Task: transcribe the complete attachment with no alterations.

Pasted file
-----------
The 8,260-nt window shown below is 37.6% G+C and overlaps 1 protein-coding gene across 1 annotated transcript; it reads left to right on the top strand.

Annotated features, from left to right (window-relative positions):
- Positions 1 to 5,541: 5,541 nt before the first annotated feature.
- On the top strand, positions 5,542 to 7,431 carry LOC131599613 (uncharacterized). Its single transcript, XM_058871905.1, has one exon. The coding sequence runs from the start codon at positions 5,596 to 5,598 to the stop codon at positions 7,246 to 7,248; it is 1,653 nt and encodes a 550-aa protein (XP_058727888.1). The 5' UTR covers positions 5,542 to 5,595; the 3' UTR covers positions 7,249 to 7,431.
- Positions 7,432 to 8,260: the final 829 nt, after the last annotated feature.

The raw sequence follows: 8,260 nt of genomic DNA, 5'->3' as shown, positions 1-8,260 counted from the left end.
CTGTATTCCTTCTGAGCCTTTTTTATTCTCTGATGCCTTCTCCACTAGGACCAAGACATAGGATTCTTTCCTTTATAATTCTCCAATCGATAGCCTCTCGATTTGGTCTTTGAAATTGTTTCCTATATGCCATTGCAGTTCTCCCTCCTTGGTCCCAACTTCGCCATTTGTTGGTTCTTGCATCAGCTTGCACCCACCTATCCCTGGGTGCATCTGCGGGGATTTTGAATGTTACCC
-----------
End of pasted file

The 8,260-nt window shown below is 37.6% G+C and overlaps 1 protein-coding gene across 1 annotated transcript; it reads left to right on the top strand.

Annotated features, from left to right (window-relative positions):
- Positions 1 to 5,541: 5,541 nt before the first annotated feature.
- On the top strand, positions 5,542 to 7,431 carry LOC131599613 (uncharacterized). Its single transcript, XM_058871905.1, has one exon. The coding sequence runs from the start codon at positions 5,596 to 5,598 to the stop codon at positions 7,246 to 7,248; it is 1,653 nt and encodes a 550-aa protein (XP_058727888.1). The 5' UTR covers positions 5,542 to 5,595; the 3' UTR covers positions 7,249 to 7,431.
- Positions 7,432 to 8,260: the final 829 nt, after the last annotated feature.

The raw sequence follows: 8,260 nt of genomic DNA, 5'->3' as shown, positions 1-8,260 counted from the left end.
CTGTATTCCTTCTGAGCCTTTTTTATTCTCTGATGCCTTCTCCACTAGGACCAAGACATAGGATTCTTTCCTTTATAATTCTCCAATCGATAGCCTCTCGATTTGGTCTTTGAAATTGTTTCCTATATGCCATTGCAGTTCTCCCTCCTTGGTCCCAACTTCGCCATTTGTTGGTTCTTGCATCAGCTTGCACCCACCTATCCCTGGGTGCATCTGCGGGGATTTTGAATGTTACCC